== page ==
NEW YORK (Reuters) – Sam Bankman-Fried said: fraud Like other high-profile defendants in criminal cases involving digital assets, lawsuits should be thrown against him due to uncertainty about how US law will treat cryptocurrencies.
That’s because Manhattan federal prosecutors’ indictment against the founder of bankrupt crypto exchange FTX largely sidestepped the ongoing debate over whether cryptocurrencies should be regulated as securities or commodities, legal experts say. told Reuters.
Bankman-Fried, 30, was accused last month of stealing FTX customer deposits to pay a debt from his hedge fund, Alameda Research, and lying to equity investors about FTX’s financial health. He was indicted in Manhattan federal court on wire fraud and six counts of conspiracy. He pleaded not guilty.
“It’s a pretty simple deception,” said Shane Stansbury, a Duke University Law School professor and former Manhattan federal prosecutor. “We don’t have to get into the weeds of how we look at cryptocurrencies.”
The question of whether cryptocurrencies are considered securities, such as stocks and bonds, or commodities (in the United States, a category that encapsulates foreign exchange or raw materials such as crude oil) has largely been resolved. not yet.
But this uncertainty is irrelevant to most of the charges against Bankman-Fried, according to experts. He faces one count of his for conspiracy to commit securities fraud, which alleges he deceived investors in his FTX stock, which is traded on the exchange. It does not address the nature of assets.
He also faces two wire fraud charges and two related conspiracy charges for allegedly providing false information to Alameda lenders about the financial health of the hedge fund, and for allegedly theft of client assets.
“You don’t have to prove that what the client ultimately purchased with fiat currency was a security, commodity, or whatever,” said Mark Kasten, an attorney at Buchanan, Ingersoll & Rooney in Philadelphia. “Customers put money into the platform and that money was to be used in certain ways, which the indictment alleges was not.”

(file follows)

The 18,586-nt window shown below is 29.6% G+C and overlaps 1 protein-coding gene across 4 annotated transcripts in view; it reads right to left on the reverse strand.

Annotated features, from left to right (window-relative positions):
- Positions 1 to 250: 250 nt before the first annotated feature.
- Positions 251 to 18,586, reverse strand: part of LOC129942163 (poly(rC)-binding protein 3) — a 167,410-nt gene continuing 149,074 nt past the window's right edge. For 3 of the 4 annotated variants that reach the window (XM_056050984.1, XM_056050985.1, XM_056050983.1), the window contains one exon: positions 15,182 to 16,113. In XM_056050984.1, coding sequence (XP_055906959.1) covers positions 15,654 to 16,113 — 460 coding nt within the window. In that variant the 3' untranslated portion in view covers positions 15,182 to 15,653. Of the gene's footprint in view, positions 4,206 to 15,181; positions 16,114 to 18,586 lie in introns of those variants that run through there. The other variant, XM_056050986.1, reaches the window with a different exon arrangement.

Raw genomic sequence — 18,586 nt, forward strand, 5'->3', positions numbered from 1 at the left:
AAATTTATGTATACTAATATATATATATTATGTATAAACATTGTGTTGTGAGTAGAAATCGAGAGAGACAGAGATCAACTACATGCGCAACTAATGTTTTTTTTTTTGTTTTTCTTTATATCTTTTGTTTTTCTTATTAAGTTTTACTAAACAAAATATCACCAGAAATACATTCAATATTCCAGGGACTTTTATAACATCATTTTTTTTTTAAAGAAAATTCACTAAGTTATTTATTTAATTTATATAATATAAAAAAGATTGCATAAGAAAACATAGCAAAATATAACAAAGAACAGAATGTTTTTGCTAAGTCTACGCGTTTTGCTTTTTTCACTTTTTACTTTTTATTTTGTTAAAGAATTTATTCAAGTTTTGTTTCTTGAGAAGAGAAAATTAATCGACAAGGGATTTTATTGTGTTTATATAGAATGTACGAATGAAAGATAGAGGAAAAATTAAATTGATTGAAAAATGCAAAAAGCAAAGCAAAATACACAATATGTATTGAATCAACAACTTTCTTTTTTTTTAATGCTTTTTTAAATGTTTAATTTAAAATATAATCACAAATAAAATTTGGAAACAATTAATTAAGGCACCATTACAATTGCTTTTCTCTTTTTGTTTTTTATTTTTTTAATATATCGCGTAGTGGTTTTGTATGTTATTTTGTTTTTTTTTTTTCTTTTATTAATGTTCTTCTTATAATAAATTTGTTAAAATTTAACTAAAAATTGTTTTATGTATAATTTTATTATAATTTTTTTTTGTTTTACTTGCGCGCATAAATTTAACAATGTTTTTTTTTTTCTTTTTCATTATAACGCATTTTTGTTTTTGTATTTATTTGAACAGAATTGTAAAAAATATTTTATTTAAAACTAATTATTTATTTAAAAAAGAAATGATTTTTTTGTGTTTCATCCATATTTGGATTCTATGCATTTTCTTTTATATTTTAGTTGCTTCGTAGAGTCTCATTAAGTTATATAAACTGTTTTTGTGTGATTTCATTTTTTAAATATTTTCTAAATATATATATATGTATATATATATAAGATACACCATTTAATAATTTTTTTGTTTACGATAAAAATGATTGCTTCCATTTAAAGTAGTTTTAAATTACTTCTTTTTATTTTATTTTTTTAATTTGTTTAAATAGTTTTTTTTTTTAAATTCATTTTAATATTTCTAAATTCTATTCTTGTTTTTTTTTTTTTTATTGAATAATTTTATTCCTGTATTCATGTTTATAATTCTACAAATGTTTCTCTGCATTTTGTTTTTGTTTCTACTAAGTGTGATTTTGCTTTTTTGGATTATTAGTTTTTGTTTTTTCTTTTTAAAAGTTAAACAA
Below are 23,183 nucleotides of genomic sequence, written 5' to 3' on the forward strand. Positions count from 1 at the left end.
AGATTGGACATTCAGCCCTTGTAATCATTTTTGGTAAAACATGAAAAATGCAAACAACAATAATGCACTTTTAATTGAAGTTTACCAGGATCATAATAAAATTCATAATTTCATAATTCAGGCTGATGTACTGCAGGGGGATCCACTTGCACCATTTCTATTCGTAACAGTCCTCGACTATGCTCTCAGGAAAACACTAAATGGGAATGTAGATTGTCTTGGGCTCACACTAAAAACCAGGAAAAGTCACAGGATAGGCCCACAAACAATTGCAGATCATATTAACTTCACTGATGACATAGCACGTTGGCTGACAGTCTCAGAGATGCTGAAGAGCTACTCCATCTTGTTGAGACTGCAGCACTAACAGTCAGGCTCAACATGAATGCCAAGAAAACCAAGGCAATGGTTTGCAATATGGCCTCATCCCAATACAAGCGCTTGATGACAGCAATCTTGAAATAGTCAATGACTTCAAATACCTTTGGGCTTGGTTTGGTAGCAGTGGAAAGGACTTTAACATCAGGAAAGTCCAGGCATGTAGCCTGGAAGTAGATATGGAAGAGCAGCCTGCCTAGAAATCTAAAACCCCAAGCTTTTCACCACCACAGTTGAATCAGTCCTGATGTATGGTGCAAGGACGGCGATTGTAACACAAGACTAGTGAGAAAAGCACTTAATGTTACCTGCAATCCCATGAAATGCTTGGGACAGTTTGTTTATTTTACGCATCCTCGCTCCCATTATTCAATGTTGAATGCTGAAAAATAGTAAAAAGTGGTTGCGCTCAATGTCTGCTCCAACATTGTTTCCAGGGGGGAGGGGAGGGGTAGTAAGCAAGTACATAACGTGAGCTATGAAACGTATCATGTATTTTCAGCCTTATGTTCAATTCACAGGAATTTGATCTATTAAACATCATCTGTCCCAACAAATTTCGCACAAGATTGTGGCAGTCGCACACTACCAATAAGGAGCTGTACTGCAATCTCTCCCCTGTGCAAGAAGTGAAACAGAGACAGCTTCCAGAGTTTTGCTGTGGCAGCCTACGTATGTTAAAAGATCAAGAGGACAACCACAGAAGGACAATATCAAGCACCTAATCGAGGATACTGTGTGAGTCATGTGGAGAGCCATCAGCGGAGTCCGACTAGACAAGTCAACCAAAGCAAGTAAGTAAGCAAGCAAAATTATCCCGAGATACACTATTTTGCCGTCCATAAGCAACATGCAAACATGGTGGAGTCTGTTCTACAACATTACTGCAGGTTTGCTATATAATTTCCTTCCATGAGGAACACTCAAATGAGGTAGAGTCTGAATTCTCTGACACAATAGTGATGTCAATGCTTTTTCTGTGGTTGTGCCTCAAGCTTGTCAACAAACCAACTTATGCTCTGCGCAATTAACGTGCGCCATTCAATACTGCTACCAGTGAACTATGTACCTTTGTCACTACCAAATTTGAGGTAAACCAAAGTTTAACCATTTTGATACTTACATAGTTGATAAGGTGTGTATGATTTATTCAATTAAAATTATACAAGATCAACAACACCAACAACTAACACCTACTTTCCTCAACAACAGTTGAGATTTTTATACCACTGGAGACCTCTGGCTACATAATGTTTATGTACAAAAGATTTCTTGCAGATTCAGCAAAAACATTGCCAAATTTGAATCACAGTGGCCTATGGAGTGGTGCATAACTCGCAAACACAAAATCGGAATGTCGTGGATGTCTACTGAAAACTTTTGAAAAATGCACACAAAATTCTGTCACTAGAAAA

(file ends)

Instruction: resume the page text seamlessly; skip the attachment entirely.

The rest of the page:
A spokesman for the federal attorney’s office in Manhattan declined to comment.
Bankman-Fried’s legal team did not respond to a request for comment. The former billionaire has previously acknowledged shortcomings in FTX’s risk management practices, but believes there is no criminal liability.
Debates May Determine Regulation
U.S. Securities and Exchange Commission (SEC) Chairman Gary Gensler has said that while Bitcoin is a commodity, other digital assets behave like securities.
This debate is important for cryptocurrency companies as it may determine the bodies that regulate the trading of digital assets. The US Commodity Futures Trading Commission (CFTC) is seen by many cryptocurrency players as potentially friendlier than the more well-funded SEC.
San Francisco-based blockchain payment company Ripple Disputing the 2020 SEC Litigation It accuses it of conducting an unregistered securities offering, arguing that the XRP token is not a security and therefore not subject to SEC oversight. Lawsuits are ongoing.
Damien Williams, Manhattan’s top federal prosecutor, who took office in 2021, will seek to enforce cryptocurrency-related financial crimes. highlights of his tenure.
Last year, in the first-ever insider trading case involving digital assets, his office Nathaniel Chastaina former employee of non-fungible token (NFT) marketplace OpenSea, and Ishan WahiFormer Manager of Cryptocurrency Exchange Coinbase Global Inc (COIN.O).
Both pleaded not guilty and argued that the charges should be dismissed because insider trading charges must involve securities or commodities. , prosecutors avoided taking a position on how cryptocurrencies or NFTs should be classified.
A judge denied Chastain’s attorneys’ motion to dismiss the charges in October.
Bankman-Fried’s lawyers are unlikely to attempt a similar allegation, Kasten said.
He said the Massachusetts Institute of Technology (MIT) graduate’s defense alleges that he had no intention of committing fraud, that other FTX and Alameda executives were responsible, and that he was involved in his daily life. He said it would likely focus on the argument that there wasn’t. company’s day-to-day business.
But prosecutors can also prove wire fraud guilt by establishing that a defendant willfully blinded the consequences of his or her actions, said Cleary Gottlieb’s partner and former Manhattan federal prosecutor. Official Victor Hou said.
“Telegraphic fraud captures such a wide range of illegal activity that it is a powerful and frequently used weapon in the prosecutor’s arsenal,” Hou said.
Reported by Luc Cohen, New York.Edited by Daniel Wallis
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